"You’ll die at sea.
Your head rocked by the roaring waves,
Your body swaying in the water,
Like a leaking boat".
These poetic verses were written by the Sudanese poet Abdel Wahab Mohamed Yousif, better known as "Latinos", shortly before his death a few months ago, when a boat carrying him and other migrants from Libya to Europe sank on August 21, 2020.
At the time, the Sudanese people took to social media to lament the tragic death of the young man and the economic conditions that push people like him to flee the country by way of danger that threatens the right to life. But they soon forgot his story in the midst of a life that has become arduous and difficult, given the country's multiple crises such as the political and economic crisis, tribal violence, and climate change, which made 14 million out of 45.6 million people lose food insecure, with the United Nations expecting their number to increase to 15.5 million next year.
There are 700,000 Sudanese in Libya, 25% of whom arrived illegally
How long does the hesitation last?
Over the past few days, Sudanese users have circulated a picture of a young man who was used to work in 2018 at a car repair shop, before arriving in Europe through illegal immigration, and becoming employed in a major company this year.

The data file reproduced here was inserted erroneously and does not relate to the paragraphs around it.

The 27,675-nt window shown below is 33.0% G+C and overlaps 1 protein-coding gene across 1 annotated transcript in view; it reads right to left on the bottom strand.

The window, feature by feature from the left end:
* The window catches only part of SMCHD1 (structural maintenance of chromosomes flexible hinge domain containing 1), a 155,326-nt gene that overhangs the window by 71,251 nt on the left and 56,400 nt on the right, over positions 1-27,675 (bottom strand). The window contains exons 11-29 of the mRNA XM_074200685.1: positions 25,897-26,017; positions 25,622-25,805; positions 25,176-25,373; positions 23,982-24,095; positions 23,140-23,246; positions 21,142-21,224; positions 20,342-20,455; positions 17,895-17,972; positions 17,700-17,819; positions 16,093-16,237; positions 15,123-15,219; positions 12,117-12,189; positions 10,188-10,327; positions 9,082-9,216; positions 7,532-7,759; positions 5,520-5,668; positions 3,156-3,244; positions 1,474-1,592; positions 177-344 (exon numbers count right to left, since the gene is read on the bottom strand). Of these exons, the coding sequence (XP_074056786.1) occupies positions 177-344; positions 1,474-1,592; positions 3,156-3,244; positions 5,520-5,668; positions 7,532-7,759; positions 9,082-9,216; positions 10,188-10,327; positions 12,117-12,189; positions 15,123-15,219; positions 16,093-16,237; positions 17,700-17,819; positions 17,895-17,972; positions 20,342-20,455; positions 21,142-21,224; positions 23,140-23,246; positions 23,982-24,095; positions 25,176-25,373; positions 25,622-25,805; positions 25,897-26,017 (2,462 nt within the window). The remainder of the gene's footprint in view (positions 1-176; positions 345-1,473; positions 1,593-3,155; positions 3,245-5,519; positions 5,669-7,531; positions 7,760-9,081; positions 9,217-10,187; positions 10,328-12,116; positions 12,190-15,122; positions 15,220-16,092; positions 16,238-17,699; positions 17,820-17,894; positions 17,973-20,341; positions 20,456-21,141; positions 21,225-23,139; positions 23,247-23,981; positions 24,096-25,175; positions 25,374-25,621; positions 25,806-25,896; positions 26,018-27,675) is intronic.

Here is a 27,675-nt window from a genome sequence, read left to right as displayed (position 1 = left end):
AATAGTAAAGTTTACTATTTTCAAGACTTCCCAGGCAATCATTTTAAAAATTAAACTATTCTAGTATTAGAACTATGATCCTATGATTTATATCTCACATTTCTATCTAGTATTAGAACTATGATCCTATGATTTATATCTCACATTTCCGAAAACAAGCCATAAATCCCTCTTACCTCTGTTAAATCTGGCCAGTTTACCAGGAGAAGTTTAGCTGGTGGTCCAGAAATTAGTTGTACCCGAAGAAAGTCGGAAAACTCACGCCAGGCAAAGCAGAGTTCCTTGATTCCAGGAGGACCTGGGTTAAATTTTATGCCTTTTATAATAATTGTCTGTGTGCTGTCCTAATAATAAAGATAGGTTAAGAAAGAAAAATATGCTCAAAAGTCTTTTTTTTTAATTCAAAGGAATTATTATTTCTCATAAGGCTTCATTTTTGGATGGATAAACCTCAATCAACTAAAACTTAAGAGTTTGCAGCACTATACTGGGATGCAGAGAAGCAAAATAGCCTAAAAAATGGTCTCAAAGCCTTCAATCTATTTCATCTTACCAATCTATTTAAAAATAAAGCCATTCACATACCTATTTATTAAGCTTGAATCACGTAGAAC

This has revived the hopes of many to try to flee the country despite the domestic and international pressure in the fight against illegal immigration.
Ibrahim Khaled (a 'nom de guerre' for a 28-year-old who spoke on condition of anonymity) seemed reluctant to go to Libya, having spent nearly a year raising enough money to allow him to reach it through a smuggler he had made an agreement with. He tells Raseef22, "I am afraid that my family will not be able to secure its livelihood, given that I am the only breadwinner in the house, and the only way out of poverty is to travel to European countries".
"I've had a university degree for years and I haven't been employed by it," he says, noting that he traveled to Dongola in northern Sudan, to Libya at the end of September, but quickly returned to the capital Khartoum, where his family lives, in fear and worry for them. He then says, "No matter how much I delay my decision to migrate — even though I know I could die on the way — it must be done."
Willing to take risks
Despite domestic and international efforts to end illegal immigration, some Sudanese are considering venturing to Europe via what has been popularly termed "Sambak", i.e. by boat from Libya to the shores of Europe.
Perhaps, to make the community aware of the dangers of this act, those who go back on their promises are usually told the phrase: "Made me ride the Sambak".
On this, Duha says in a tweet: "These days, I am watching videos about the Sambak, and it seems that I am pushing myself to it."
Meanwhile, another tweet asks the general question of: "What are you thinking?", to which a young man replies: "Of the Sambak."